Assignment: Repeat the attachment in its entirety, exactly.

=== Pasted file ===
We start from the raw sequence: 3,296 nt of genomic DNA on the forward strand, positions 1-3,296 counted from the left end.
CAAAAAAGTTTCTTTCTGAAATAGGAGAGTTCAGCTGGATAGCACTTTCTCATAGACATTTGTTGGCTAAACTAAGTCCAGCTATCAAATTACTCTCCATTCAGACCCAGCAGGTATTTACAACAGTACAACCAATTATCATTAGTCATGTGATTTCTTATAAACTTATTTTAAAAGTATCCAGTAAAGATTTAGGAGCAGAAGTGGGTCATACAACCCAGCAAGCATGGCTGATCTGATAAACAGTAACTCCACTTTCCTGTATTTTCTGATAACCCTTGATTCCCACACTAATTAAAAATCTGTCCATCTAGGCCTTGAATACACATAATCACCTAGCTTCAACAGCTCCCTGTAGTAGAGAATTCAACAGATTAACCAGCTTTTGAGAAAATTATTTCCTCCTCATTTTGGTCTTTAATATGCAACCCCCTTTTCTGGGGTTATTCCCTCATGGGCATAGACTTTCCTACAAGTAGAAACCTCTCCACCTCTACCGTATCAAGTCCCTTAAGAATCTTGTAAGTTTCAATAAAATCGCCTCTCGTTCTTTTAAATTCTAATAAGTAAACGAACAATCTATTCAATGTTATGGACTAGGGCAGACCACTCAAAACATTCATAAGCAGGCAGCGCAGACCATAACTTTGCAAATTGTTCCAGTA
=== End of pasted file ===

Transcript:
We start from the raw sequence: 3,296 nt of genomic DNA on the forward strand, positions 1-3,296 counted from the left end.
CAAAAAAGTTTCTTTCTGAAATAGGAGAGTTCAGCTGGATAGCACTTTCTCATAGACATTTGTTGGCTAAACTAAGTCCAGCTATCAAATTACTCTCCATTCAGACCCAGCAGGTATTTACAACAGTACAACCAATTATCATTAGTCATGTGATTTCTTATAAACTTATTTTAAAAGTATCCAGTAAAGATTTAGGAGCAGAAGTGGGTCATACAACCCAGCAAGCATGGCTGATCTGATAAACAGTAACTCCACTTTCCTGTATTTTCTGATAACCCTTGATTCCCACACTAATTAAAAATCTGTCCATCTAGGCCTTGAATACACATAATCACCTAGCTTCAACAGCTCCCTGTAGTAGAGAATTCAACAGATTAACCAGCTTTTGAGAAAATTATTTCCTCCTCATTTTGGTCTTTAATATGCAACCCCCTTTTCTGGGGTTATTCCCTCATGGGCATAGACTTTCCTACAAGTAGAAACCTCTCCACCTCTACCGTATCAAGTCCCTTAAGAATCTTGTAAGTTTCAATAAAATCGCCTCTCGTTCTTTTAAATTCTAATAAGTAAACGAACAATCTATTCAATGTTATGGACTAGGGCAGACCACTCAAAACATTCATAAGCAGGCAGCGCAGACCATAACTTTGCAAATTGTTCCAGTA